Faster detection of hidden objects

| Industrial Sector News

Detection technology uses high precision sensors to discover changes in radiation caused by concealed goods.

A new type of sensor, said to be much faster than competing technologies used to detect and identify hidden objects, has been developed by scientists at the University of Warwick.

Called Q-Eye, the invention senses radiation across the spectrum between microwaves and infra-red – the Terahertz (THz) region of the spectrum. It works by detecting the rise in temperature produced when electromagnetic radiation emitted by an object is absorbed by the Q-Eye sensor, even down to the level of a single photon.

The device could help address the weaknesses reported recently in airport security, where mock weapons and explosives were smuggled through airports, undetected in 95% of cases. It may also prove useful in discovering concealed goods in the retail industry or for non-destructive monitoring, for example quality control in drugs or food. Other applications include astronomical and climate science observations and medical diagnosis.

The patented device involves a thin film of aluminium deposited on top of a silicon layer placed under strain, used to create an electronic cooling (e-cooling) process. The electrons in the silicon layer are so isolated from the silicon lattice they become highly sensitive to incoming radiation. This revolutionary e-cooling process is the secret to Q-Eye sensor’s exceptional performance, enabling fast imaging and material identification.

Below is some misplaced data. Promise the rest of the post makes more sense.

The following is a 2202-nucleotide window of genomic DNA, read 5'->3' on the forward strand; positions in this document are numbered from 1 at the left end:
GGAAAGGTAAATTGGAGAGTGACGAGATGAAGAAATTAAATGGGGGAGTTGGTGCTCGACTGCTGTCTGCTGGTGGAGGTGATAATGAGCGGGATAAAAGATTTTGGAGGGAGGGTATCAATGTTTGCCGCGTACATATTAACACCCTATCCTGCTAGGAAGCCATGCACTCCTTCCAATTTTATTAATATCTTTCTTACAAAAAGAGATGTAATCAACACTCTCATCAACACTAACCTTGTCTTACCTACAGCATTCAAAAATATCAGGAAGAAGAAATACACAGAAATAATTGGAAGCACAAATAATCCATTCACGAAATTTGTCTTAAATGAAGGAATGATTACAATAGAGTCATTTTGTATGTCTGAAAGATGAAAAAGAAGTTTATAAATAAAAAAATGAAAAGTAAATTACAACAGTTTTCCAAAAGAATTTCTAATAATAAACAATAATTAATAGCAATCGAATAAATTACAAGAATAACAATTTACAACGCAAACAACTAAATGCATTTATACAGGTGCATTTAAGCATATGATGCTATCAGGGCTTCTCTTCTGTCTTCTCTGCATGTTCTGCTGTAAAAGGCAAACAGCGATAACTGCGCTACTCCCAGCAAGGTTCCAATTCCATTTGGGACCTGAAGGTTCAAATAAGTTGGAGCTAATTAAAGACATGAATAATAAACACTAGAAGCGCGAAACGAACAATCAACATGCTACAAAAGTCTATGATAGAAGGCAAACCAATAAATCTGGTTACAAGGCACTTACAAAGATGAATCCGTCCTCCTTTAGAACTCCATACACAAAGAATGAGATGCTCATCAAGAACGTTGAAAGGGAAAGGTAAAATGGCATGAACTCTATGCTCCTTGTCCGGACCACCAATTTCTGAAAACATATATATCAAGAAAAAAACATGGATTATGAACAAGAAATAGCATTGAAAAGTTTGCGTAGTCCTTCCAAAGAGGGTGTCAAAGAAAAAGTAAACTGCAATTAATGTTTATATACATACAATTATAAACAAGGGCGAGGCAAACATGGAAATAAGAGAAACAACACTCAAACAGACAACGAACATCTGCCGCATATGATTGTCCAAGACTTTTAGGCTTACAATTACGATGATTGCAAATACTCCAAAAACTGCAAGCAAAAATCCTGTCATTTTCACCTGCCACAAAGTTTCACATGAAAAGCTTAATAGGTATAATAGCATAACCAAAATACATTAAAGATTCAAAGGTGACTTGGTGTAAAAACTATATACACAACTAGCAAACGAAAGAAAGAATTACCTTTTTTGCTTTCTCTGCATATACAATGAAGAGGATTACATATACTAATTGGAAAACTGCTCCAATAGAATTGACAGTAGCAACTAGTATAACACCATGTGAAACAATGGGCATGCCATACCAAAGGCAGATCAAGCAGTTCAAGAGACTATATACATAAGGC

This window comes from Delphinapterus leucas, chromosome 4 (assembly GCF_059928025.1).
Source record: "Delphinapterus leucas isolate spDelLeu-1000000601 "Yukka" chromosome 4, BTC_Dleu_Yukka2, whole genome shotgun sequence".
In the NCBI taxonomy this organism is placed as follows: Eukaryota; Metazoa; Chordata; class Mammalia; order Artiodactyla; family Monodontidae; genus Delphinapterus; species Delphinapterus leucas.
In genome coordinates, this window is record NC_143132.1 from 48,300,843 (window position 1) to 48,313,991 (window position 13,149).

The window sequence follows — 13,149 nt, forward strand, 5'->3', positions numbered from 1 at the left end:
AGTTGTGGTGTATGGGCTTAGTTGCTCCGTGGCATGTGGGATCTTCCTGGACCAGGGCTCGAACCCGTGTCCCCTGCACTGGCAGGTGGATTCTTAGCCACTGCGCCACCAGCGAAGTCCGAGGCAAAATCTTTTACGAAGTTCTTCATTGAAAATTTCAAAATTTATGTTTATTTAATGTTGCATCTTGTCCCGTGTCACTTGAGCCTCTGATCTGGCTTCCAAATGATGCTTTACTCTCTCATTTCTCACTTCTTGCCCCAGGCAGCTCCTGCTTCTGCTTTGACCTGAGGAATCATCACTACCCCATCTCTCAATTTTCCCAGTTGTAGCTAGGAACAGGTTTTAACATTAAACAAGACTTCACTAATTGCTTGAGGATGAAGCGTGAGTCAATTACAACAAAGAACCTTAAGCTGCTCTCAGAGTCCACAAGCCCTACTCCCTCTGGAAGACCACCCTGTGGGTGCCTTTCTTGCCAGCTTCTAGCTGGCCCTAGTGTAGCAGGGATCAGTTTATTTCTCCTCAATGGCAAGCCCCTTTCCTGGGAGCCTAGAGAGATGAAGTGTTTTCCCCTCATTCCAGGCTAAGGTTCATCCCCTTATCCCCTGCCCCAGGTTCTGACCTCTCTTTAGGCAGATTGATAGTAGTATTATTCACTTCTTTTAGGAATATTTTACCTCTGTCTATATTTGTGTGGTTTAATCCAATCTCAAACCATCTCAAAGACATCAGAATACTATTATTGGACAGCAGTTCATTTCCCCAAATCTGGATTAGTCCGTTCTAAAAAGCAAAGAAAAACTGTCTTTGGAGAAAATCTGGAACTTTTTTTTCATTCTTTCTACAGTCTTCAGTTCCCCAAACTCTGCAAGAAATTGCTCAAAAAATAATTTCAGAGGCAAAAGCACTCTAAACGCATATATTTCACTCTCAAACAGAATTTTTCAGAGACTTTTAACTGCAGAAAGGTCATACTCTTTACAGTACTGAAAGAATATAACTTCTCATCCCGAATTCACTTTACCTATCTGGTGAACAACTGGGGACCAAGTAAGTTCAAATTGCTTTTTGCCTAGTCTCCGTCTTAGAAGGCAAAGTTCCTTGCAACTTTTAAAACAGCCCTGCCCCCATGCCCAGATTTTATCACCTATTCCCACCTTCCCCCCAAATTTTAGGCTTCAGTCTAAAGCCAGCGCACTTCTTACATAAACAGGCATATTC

Made using standard silicon processes, large numbers of detector chips containing designs matched to a particular application can easily be fabricated on large (300mm) wafers with great uniformity, setting it apart from existing technologies.

Professor Parker commented, “We were very surprised when our first very crude prototype showed such impressive speed and detection performance  and our initial calculations indicated world-beating detector capability – all this and using silicon.”

Evan Parker and Terry Whall, Professors in Warwick’s Nano-Silicon Group, Physics Department, are currently working on a demonstrator of the device, having been awarded a £100,000 Smart award from Innovate UK. The work is moving out of academic research into the commercial world, where companies involved in the personnel screening market have already expressed interest in the Q-Eye device.

Warwick Ventures, Warwick’s technology transfer business, has helped the professors to create a spin-out company, Q-Eye Ltd, to develop and market the technology.

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